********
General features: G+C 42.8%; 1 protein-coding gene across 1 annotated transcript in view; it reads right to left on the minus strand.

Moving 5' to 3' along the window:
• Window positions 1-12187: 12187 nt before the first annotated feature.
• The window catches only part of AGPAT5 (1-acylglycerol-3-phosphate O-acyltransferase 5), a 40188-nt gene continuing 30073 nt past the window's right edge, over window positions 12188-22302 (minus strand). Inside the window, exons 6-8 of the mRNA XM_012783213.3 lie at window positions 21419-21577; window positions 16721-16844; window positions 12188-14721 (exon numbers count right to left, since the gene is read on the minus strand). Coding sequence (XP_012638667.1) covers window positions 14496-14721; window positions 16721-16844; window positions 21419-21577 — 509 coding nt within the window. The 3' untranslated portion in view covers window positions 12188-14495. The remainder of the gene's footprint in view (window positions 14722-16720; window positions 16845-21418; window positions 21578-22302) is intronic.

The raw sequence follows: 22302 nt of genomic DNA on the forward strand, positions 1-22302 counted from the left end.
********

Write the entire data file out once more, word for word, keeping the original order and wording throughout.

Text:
General features: G+C 42.8%; 1 protein-coding gene across 1 annotated transcript in view; it reads right to left on the minus strand.

Moving 5' to 3' along the window:
• Window positions 1-12187: 12187 nt before the first annotated feature.
• The window catches only part of AGPAT5 (1-acylglycerol-3-phosphate O-acyltransferase 5), a 40188-nt gene continuing 30073 nt past the window's right edge, over window positions 12188-22302 (minus strand). Inside the window, exons 6-8 of the mRNA XM_012783213.3 lie at window positions 21419-21577; window positions 16721-16844; window positions 12188-14721 (exon numbers count right to left, since the gene is read on the minus strand). Coding sequence (XP_012638667.1) covers window positions 14496-14721; window positions 16721-16844; window positions 21419-21577 — 509 coding nt within the window. The 3' untranslated portion in view covers window positions 12188-14495. The remainder of the gene's footprint in view (window positions 14722-16720; window positions 16845-21418; window positions 21578-22302) is intronic.

The raw sequence follows: 22302 nt of genomic DNA on the forward strand, positions 1-22302 counted from the left end.